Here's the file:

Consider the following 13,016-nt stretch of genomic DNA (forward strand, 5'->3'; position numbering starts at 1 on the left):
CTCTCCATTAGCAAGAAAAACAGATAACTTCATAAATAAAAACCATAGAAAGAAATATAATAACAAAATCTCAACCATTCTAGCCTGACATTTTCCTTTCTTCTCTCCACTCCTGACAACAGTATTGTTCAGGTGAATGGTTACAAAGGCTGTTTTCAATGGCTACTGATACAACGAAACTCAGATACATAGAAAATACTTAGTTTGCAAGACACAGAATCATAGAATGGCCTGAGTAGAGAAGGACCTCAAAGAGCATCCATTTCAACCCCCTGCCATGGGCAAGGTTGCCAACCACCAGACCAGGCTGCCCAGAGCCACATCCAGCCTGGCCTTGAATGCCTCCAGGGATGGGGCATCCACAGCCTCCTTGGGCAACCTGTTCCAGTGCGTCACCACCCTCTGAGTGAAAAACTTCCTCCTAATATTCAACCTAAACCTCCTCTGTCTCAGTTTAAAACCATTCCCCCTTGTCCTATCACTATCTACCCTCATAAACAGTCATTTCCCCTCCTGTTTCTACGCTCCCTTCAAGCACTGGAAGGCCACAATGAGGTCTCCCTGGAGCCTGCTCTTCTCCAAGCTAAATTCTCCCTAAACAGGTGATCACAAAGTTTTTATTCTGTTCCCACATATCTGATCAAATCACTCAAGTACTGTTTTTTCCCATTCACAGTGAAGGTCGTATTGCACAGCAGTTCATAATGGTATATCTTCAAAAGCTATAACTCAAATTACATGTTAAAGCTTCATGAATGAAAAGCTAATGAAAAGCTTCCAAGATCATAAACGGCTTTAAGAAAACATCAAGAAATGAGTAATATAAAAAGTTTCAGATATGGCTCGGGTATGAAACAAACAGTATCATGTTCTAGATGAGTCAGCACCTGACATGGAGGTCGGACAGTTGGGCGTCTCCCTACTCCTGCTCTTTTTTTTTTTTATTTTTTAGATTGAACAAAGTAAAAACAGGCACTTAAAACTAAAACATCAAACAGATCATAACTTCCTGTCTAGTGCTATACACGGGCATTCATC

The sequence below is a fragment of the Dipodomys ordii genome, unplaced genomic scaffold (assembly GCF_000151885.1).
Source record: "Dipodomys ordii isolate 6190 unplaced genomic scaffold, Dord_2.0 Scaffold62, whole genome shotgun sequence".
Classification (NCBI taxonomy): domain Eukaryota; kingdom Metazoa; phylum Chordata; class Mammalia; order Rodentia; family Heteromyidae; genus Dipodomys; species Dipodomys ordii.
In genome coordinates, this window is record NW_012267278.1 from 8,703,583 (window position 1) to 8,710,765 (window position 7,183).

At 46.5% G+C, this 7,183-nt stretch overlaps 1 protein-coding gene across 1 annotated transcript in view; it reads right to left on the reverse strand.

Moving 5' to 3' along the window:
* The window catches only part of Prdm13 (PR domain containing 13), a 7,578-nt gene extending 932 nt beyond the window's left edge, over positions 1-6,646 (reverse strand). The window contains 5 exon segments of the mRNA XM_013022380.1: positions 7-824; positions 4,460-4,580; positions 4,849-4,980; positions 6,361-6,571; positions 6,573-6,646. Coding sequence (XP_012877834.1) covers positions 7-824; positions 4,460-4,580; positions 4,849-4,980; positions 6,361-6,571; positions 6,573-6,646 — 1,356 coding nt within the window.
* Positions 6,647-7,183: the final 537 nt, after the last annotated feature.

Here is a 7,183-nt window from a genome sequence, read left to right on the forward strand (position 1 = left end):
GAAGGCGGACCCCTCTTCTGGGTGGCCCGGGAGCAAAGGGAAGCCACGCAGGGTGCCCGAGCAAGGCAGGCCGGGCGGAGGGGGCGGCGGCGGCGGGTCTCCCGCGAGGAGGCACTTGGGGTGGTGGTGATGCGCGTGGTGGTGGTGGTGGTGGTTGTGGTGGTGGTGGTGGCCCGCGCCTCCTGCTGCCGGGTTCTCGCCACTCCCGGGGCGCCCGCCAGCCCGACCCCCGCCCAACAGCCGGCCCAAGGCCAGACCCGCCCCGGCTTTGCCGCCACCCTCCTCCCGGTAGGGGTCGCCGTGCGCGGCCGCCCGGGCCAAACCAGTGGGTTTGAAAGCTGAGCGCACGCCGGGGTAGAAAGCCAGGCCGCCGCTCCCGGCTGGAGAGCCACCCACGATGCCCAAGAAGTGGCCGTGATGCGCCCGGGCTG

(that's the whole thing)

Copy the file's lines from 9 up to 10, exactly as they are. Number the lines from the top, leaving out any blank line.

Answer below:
* The window catches only part of Prdm13 (PR domain containing 13), a 7,578-nt gene extending 932 nt beyond the window's left edge, over positions 1-6,646 (reverse strand). The window contains 5 exon segments of the mRNA XM_013022380.1: positions 7-824; positions 4,460-4,580; positions 4,849-4,980; positions 6,361-6,571; positions 6,573-6,646. Coding sequence (XP_012877834.1) covers positions 7-824; positions 4,460-4,580; positions 4,849-4,980; positions 6,361-6,571; positions 6,573-6,646 — 1,356 coding nt within the window.
* Positions 6,647-7,183: the final 537 nt, after the last annotated feature.